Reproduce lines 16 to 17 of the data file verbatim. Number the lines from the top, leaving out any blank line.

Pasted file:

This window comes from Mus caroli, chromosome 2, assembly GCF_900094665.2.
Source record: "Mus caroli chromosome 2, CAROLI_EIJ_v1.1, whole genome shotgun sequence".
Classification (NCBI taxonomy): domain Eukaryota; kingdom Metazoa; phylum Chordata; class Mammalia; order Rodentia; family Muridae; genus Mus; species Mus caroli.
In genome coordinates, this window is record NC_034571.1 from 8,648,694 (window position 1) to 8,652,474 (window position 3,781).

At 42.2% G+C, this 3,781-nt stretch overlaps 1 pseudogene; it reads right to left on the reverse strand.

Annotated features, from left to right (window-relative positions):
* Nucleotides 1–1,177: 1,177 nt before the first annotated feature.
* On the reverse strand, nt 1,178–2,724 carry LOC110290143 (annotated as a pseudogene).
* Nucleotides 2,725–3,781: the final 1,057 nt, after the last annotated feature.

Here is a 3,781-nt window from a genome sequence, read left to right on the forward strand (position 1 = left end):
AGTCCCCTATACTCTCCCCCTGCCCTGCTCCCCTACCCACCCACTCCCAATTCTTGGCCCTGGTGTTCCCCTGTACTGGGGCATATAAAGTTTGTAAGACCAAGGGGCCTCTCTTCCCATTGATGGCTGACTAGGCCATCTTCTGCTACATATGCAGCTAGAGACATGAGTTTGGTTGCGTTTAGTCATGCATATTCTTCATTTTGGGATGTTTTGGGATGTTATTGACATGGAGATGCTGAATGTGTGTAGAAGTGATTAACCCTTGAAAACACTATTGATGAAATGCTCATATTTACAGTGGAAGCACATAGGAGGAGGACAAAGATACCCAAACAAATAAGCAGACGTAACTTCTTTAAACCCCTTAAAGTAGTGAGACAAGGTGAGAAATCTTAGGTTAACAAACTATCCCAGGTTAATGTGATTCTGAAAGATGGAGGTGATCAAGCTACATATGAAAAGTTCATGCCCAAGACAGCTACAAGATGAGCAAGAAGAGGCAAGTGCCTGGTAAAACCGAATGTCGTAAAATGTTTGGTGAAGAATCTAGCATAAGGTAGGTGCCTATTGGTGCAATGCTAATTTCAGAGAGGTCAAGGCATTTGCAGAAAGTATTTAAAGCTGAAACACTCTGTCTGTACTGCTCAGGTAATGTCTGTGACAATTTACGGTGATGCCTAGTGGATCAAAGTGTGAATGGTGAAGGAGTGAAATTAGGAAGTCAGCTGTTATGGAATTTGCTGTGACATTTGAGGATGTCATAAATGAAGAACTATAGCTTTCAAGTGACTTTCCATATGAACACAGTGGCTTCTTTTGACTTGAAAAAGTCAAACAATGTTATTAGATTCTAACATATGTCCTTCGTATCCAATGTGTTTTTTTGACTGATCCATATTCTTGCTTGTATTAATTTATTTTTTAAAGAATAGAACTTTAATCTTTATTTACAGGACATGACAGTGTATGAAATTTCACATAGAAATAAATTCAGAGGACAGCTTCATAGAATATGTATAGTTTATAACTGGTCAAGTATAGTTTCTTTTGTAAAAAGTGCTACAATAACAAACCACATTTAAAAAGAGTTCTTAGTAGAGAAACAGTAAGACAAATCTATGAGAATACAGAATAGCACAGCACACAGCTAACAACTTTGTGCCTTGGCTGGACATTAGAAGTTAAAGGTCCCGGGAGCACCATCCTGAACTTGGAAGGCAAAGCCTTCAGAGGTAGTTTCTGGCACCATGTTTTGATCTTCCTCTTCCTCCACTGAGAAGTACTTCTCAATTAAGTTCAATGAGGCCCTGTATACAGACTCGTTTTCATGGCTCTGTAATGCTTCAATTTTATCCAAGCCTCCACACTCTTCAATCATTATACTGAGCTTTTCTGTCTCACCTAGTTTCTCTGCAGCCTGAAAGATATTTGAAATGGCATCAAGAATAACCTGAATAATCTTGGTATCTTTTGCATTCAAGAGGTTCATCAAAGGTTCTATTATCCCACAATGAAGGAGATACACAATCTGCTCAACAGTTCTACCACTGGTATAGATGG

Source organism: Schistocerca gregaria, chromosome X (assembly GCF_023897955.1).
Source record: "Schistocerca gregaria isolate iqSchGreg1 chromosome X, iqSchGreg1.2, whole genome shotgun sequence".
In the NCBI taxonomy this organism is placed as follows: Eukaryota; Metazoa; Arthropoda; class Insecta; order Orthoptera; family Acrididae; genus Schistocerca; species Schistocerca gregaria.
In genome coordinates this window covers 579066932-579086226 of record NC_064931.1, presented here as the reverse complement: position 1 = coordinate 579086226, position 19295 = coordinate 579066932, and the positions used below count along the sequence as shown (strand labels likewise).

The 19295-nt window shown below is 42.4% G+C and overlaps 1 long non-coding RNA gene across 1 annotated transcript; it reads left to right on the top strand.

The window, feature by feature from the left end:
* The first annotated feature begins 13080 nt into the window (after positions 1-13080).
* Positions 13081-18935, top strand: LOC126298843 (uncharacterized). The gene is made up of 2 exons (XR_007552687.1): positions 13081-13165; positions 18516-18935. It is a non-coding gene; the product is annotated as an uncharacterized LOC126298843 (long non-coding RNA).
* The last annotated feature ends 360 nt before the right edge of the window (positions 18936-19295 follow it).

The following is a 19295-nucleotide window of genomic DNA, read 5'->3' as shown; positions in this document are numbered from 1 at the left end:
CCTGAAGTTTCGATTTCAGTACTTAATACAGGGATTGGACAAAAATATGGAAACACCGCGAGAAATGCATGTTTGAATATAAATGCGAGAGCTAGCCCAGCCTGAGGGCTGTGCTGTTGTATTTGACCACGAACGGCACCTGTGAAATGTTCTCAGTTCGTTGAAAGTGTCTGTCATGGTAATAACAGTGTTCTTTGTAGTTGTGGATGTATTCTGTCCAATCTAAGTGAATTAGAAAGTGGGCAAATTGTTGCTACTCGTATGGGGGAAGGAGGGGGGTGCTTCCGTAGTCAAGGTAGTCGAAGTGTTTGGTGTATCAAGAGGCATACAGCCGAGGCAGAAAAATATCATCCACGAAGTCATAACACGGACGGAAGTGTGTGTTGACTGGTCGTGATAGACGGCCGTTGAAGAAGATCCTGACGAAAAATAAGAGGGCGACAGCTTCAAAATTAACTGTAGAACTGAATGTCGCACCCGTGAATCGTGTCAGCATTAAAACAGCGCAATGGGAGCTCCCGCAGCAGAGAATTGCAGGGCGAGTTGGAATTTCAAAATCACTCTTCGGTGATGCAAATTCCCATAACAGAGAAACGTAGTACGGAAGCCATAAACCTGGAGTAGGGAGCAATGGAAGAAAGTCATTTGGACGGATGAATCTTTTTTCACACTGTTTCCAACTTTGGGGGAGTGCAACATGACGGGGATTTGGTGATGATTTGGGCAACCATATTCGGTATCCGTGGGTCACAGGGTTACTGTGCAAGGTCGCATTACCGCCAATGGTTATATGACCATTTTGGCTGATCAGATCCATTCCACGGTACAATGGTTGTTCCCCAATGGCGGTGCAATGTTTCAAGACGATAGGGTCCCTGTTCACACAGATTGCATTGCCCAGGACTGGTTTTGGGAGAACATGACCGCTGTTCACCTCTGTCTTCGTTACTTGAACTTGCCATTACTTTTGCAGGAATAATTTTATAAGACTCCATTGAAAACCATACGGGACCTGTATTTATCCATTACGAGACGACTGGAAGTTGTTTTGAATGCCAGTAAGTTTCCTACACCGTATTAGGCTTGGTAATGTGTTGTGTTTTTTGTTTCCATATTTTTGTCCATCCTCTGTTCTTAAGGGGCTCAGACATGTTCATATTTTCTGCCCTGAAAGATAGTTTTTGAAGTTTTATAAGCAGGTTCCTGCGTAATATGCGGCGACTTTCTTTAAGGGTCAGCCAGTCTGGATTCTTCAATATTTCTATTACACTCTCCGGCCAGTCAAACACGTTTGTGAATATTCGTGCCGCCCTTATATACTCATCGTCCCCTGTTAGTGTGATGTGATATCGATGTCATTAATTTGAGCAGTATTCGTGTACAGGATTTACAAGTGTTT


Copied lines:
The 19295-nt window shown below is 42.4% G+C and overlaps 1 long non-coding RNA gene across 1 annotated transcript; it reads left to right on the top strand.

The window, feature by feature from the left end: